In the best-actress category, Cate Blanchett is favourite for her turn as a malign conductor in Todd Fields’s Tár. Should she win she would become only the fifth woman to secure three or more acting Oscars. She will, however, face fierce competition from Michelle Yeoh in Everything Everywhere All at Once. The Asian actor somehow missed out on a nomination for Crouching Tiger Hidden Dragon in 2001, and a win here would be popular.
The best-picture race looks to be a battle between Everything Everywhere All at Once, the zippy populist pick; The Banshees of Inisherin, a more sedate affair; and Steven Spielberg’s coming-of-age drama The Fabelmans. That last film lost some steam after a poor performance at last week’s Bafta nominations. But Spielberg will surely be in the running for his third best-director Oscar. Should The Banshees of Inisherin triumph it will become the first Irish film to take the top award.
Landing 11 nominations to become the most nominated film, Everything Everywhere All at Once looks to be ahead of the pack. The Banshees of Inisherin shares second place with All Quiet on the Western Front. The Irish results exceed even the notable successes in 2016, when Lenny Abrahamson’s Room and John Crowley’s Brooklyn received multiple nominations.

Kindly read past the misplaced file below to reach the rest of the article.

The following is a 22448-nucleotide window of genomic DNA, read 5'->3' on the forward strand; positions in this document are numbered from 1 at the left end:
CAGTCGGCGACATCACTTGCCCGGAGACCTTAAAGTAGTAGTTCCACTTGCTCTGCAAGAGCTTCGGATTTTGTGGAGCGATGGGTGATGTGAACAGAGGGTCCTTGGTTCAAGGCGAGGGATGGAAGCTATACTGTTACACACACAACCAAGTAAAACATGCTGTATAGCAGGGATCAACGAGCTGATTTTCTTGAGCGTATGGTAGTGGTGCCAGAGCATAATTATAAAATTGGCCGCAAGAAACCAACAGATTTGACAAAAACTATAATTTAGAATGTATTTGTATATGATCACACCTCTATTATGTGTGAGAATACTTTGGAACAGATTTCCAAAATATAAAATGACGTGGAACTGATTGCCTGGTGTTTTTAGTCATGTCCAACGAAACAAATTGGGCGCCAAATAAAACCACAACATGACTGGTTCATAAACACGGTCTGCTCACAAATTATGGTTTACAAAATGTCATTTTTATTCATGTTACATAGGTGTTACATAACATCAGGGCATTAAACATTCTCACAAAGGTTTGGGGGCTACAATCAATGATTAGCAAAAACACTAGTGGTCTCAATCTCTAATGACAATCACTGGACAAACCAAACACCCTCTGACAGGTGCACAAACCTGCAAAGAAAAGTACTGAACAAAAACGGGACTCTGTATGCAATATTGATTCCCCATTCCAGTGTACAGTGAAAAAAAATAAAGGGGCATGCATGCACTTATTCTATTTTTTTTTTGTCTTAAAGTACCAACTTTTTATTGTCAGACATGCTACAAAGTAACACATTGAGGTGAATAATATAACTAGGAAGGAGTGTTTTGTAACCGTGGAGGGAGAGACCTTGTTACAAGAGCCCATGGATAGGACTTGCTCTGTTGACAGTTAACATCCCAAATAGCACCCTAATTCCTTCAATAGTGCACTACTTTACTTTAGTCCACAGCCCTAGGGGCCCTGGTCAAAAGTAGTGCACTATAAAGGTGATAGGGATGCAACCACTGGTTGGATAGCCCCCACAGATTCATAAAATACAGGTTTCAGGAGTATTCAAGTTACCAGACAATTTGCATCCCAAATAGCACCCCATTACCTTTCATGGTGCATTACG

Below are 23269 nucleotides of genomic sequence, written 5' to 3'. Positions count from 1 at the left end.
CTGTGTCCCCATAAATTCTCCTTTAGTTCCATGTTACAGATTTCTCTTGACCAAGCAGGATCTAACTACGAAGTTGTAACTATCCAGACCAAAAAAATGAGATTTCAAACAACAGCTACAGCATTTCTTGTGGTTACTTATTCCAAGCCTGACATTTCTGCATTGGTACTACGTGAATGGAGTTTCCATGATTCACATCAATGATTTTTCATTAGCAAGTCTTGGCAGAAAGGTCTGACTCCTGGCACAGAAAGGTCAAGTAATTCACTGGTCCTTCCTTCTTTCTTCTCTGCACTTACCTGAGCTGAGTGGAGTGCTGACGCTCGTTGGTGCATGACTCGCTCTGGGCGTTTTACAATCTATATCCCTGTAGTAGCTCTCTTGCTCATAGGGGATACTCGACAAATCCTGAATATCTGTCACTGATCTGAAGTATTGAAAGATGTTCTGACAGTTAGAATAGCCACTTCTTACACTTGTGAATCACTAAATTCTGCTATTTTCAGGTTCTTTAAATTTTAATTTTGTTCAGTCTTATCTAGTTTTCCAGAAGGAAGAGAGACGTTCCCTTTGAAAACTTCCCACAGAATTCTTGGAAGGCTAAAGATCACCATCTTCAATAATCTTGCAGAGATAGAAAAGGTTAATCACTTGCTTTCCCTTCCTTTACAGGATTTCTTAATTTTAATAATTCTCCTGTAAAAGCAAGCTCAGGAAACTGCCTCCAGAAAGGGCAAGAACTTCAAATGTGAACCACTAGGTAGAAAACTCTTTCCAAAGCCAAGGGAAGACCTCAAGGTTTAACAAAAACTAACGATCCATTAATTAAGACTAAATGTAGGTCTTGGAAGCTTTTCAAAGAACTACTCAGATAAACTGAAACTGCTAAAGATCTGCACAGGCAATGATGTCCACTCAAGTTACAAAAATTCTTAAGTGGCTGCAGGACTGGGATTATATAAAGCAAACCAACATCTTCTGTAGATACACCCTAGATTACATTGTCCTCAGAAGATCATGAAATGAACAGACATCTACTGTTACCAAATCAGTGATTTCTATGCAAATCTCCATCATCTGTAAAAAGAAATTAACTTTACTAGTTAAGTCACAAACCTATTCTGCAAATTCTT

Away from the domestic hoopla, there were a few notable surprises. Oscar historians will be particularly interested in Andrea Riseborough’s nomination as best actress for the drama To Leslie. Successful Oscar campaigns tend to run for months, but, until a week or two ago, To Leslie, which has grossed a minute $27,400 on its US release, has barely been mentioned. In the last few days of nomination voting, an array of distinguished actors popped up to recommend Riseborough, hugely admired by her peers, to the academy’s members. Jane Fonda spoke of a “brave and unsparing performance”. Ed Norton mentioned “the most fully committed, emotionally deep, physically harrowing performance I’ve seen in a while”. Her unexpected success is sure to change how Oscar consultants go about their jobs.